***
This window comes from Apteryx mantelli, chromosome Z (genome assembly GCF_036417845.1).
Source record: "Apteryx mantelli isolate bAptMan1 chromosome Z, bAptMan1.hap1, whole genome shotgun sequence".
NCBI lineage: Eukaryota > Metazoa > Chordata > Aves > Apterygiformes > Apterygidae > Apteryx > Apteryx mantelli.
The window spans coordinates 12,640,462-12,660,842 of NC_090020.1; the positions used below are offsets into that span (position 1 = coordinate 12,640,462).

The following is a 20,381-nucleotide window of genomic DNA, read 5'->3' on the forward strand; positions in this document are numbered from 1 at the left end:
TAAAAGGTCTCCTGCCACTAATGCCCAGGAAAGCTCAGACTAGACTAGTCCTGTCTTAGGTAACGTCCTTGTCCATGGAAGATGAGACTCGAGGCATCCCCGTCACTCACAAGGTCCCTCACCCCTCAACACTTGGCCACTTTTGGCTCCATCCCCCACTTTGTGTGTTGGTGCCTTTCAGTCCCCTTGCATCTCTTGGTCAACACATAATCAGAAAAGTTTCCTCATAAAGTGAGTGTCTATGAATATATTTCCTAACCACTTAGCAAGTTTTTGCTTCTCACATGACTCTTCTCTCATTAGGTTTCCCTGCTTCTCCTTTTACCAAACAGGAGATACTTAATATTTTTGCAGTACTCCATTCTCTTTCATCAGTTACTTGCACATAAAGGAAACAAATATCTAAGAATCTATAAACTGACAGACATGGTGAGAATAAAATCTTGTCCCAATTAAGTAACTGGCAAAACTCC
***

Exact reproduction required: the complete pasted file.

This window comes from Apteryx mantelli, chromosome Z (genome assembly GCF_036417845.1).
Source record: "Apteryx mantelli isolate bAptMan1 chromosome Z, bAptMan1.hap1, whole genome shotgun sequence".
NCBI lineage: Eukaryota > Metazoa > Chordata > Aves > Apterygiformes > Apterygidae > Apteryx > Apteryx mantelli.
The window spans coordinates 12,640,462-12,660,842 of NC_090020.1; the positions used below are offsets into that span (position 1 = coordinate 12,640,462).

The following is a 20,381-nucleotide window of genomic DNA, read 5'->3' on the forward strand; positions in this document are numbered from 1 at the left end:
TAAAAGGTCTCCTGCCACTAATGCCCAGGAAAGCTCAGACTAGACTAGTCCTGTCTTAGGTAACGTCCTTGTCCATGGAAGATGAGACTCGAGGCATCCCCGTCACTCACAAGGTCCCTCACCCCTCAACACTTGGCCACTTTTGGCTCCATCCCCCACTTTGTGTGTTGGTGCCTTTCAGTCCCCTTGCATCTCTTGGTCAACACATAATCAGAAAAGTTTCCTCATAAAGTGAGTGTCTATGAATATATTTCCTAACCACTTAGCAAGTTTTTGCTTCTCACATGACTCTTCTCTCATTAGGTTTCCCTGCTTCTCCTTTTACCAAACAGGAGATACTTAATATTTTTGCAGTACTCCATTCTCTTTCATCAGTTACTTGCACATAAAGGAAACAAATATCTAAGAATCTATAAACTGACAGACATGGTGAGAATAAAATCTTGTCCCAATTAAGTAACTGGCAAAACTCC